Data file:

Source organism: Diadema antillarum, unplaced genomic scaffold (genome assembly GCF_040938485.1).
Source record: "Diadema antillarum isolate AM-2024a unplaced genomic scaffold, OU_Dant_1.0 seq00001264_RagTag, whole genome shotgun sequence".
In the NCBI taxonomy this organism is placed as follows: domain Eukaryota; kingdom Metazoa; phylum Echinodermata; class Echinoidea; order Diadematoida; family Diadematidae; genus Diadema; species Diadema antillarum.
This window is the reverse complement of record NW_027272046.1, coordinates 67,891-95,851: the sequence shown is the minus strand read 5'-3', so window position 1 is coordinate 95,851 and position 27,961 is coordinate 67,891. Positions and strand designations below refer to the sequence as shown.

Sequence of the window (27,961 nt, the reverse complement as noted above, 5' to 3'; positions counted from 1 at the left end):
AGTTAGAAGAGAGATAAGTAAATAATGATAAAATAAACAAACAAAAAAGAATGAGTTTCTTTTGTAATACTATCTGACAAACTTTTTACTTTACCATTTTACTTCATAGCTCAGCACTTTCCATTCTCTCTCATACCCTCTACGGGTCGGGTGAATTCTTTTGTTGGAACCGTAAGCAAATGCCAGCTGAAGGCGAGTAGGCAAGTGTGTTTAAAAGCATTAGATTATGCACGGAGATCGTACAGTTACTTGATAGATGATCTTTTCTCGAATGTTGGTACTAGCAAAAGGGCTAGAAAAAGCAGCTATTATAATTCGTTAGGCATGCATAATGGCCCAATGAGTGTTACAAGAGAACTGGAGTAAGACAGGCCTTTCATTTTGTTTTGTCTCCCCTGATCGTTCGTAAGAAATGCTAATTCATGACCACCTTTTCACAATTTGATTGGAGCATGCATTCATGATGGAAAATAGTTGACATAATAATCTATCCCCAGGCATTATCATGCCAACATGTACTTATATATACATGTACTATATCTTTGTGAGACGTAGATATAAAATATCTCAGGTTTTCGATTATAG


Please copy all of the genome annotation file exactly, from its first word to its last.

Source organism: Diadema antillarum, unplaced genomic scaffold (genome assembly GCF_040938485.1).
Source record: "Diadema antillarum isolate AM-2024a unplaced genomic scaffold, OU_Dant_1.0 seq00001264_RagTag, whole genome shotgun sequence".
In the NCBI taxonomy this organism is placed as follows: domain Eukaryota; kingdom Metazoa; phylum Echinodermata; class Echinoidea; order Diadematoida; family Diadematidae; genus Diadema; species Diadema antillarum.
This window is the reverse complement of record NW_027272046.1, coordinates 67,891-95,851: the sequence shown is the minus strand read 5'-3', so window position 1 is coordinate 95,851 and position 27,961 is coordinate 67,891. Positions and strand designations below refer to the sequence as shown.

Sequence of the window (27,961 nt, the reverse complement as noted above, 5' to 3'; positions counted from 1 at the left end):
AGTTAGAAGAGAGATAAGTAAATAATGATAAAATAAACAAACAAAAAAGAATGAGTTTCTTTTGTAATACTATCTGACAAACTTTTTACTTTACCATTTTACTTCATAGCTCAGCACTTTCCATTCTCTCTCATACCCTCTACGGGTCGGGTGAATTCTTTTGTTGGAACCGTAAGCAAATGCCAGCTGAAGGCGAGTAGGCAAGTGTGTTTAAAAGCATTAGATTATGCACGGAGATCGTACAGTTACTTGATAGATGATCTTTTCTCGAATGTTGGTACTAGCAAAAGGGCTAGAAAAAGCAGCTATTATAATTCGTTAGGCATGCATAATGGCCCAATGAGTGTTACAAGAGAACTGGAGTAAGACAGGCCTTTCATTTTGTTTTGTCTCCCCTGATCGTTCGTAAGAAATGCTAATTCATGACCACCTTTTCACAATTTGATTGGAGCATGCATTCATGATGGAAAATAGTTGACATAATAATCTATCCCCAGGCATTATCATGCCAACATGTACTTATATATACATGTACTATATCTTTGTGAGACGTAGATATAAAATATCTCAGGTTTTCGATTATAG